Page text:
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Wong: What trends are you seeing in the wireless audio market?
Haider: Wirelessly connected speakers using Bluetooth technology have been around for a few years now. But Bluetooth has its limitations in terms of bandwidth and range. Sonos came in as a trendsetter a few years ago by introducing a Wi-Fi based wireless speaker system using its SonosNet mesh-networking technology. Since then, we have seen Apple AirPlay, Digital Living Network Alliance (DLNA), DTS’s Play-Fi and, most recently, Google Cast protocols emerge with different ways to send audio over Wi-Fi. As there is no one golden standard, a lot of fragmentation exists in the audio ecosystem, which has given consumers many different choices.
The key players driving volume over the next few years will be Amazon, Google, Sonos, Bose, Harman, and Sony, among a few others. Amazon disrupted the market with the introduction of its highly successful Amazon Echo voice-enabled speaker and virtual assistant. Google also recently announced its Google Home device, which acts as a virtual assistant and smart-home control center. The future of the wireless audio market will pivot around these voice-enabled interactive products, which will ultimately free us all from looking at our phone screens all the time!
Another emerging technological trend in this space is “hearables,” which include wireless headsets, headphones, and earbuds using Bluetooth, Bluetooth Low Energy (BLE), and possibly Wi-Fi in the future. With the recent introduction of wireless AirPods by Apple, we will see a huge market building up with Bluetooth- and Wi-Fi-enabled hearables. The key requirements for this market segment will be long battery life and super-low current consumption.
Wong: What are the key technology challenges in delivering wireless audio?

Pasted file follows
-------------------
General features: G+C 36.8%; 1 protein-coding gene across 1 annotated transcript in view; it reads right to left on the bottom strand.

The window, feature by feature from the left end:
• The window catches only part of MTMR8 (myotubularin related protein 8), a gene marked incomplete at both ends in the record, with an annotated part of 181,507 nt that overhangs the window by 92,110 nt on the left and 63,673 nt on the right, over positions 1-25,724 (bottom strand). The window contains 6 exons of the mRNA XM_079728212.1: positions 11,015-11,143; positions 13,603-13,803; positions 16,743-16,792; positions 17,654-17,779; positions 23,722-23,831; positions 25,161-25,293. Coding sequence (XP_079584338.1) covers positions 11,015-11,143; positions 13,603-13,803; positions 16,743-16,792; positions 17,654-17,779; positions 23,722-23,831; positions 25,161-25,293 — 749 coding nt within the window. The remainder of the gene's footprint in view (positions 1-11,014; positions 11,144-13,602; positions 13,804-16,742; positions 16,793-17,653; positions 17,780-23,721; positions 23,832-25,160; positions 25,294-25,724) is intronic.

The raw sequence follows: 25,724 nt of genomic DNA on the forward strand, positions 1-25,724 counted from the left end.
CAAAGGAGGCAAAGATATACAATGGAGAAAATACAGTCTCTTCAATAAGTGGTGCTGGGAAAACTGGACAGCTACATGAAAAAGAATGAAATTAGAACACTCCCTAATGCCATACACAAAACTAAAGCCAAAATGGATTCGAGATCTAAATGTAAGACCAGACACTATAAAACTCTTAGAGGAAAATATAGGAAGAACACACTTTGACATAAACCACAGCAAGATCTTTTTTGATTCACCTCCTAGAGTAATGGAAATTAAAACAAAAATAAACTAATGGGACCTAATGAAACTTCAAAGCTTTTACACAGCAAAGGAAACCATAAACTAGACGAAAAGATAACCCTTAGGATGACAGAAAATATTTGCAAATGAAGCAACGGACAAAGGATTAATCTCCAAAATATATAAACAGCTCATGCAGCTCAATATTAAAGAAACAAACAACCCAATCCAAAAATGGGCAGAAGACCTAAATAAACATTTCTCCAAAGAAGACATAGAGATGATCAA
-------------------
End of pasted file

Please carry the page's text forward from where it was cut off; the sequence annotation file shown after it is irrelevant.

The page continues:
Haider: With the introduction and consumer uptake of multi-channel and multi-room audio, a key challenge is delivering a synchronized audio stream to all of the devices on the network. Precise time-stamping algorithms need to be used on packets entering or leaving the system to ensure that the audio output on speakers is synchronized. Another key factor is the latency between different nodes on the network. As audio OEMs introduce multi-channel systems like 5.1, 7.1, and so on, you need minimum latency introduced between these channels—over the air as well as through the system.
For voice-enabled products, a key challenge is developing the microphone-array design so that the device can accurately listen to users in near-field as well as far-field scenarios. Amazon Echo has done a great job in designing a first-of-its-kind voice-enabled product with excellent voice-listening capability.
For hearables, the key challenge will be to build extremely low-power Wi-Fi and BLE solutions that can sustain music streaming without requiring frequent recharging. One of the techniques that can be deployed will be opportunistically switching between Wi-Fi and BLE, based on range and data-throughput requirements.
Wong: What are the advantages of various wireless audio standards?
Haider: Some of the common wireless audio standards are Bluetooth A2DP, Apple’s AirPlay, Google Cast, Spotify Connect, SonosNet, DTS Play-Fi, DLNA, and Miracast. All of these standards have their own differentiating features and ecosystem plays. Industry leaders have business and technological reasons to push their own ecosystems, which ends up creating fragmentation. However, these various standards continue to remain popular because there’s no one size that fits all.